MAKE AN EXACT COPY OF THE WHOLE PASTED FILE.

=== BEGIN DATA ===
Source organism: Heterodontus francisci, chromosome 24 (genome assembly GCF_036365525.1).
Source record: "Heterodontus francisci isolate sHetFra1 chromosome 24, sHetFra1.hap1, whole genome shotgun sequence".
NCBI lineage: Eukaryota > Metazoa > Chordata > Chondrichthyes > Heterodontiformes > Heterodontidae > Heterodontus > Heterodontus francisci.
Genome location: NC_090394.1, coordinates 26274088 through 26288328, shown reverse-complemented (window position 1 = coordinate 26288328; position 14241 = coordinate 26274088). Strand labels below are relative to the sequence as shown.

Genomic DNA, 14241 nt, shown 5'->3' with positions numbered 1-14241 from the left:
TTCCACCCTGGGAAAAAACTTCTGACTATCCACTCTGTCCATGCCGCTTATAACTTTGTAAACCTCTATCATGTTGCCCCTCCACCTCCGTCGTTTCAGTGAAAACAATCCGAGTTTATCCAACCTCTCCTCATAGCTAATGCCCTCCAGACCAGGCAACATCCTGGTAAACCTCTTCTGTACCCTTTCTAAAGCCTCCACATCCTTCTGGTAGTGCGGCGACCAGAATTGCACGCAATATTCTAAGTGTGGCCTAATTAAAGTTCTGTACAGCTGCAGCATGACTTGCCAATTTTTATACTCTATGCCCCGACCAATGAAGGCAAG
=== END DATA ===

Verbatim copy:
Source organism: Heterodontus francisci, chromosome 24 (genome assembly GCF_036365525.1).
Source record: "Heterodontus francisci isolate sHetFra1 chromosome 24, sHetFra1.hap1, whole genome shotgun sequence".
NCBI lineage: Eukaryota > Metazoa > Chordata > Chondrichthyes > Heterodontiformes > Heterodontidae > Heterodontus > Heterodontus francisci.
Genome location: NC_090394.1, coordinates 26274088 through 26288328, shown reverse-complemented (window position 1 = coordinate 26288328; position 14241 = coordinate 26274088). Strand labels below are relative to the sequence as shown.

Genomic DNA, 14241 nt, shown 5'->3' with positions numbered 1-14241 from the left:
TTCCACCCTGGGAAAAAACTTCTGACTATCCACTCTGTCCATGCCGCTTATAACTTTGTAAACCTCTATCATGTTGCCCCTCCACCTCCGTCGTTTCAGTGAAAACAATCCGAGTTTATCCAACCTCTCCTCATAGCTAATGCCCTCCAGACCAGGCAACATCCTGGTAAACCTCTTCTGTACCCTTTCTAAAGCCTCCACATCCTTCTGGTAGTGCGGCGACCAGAATTGCACGCAATATTCTAAGTGTGGCCTAATTAAAGTTCTGTACAGCTGCAGCATGACTTGCCAATTTTTATACTCTATGCCCCGACCAATGAAGGCAAG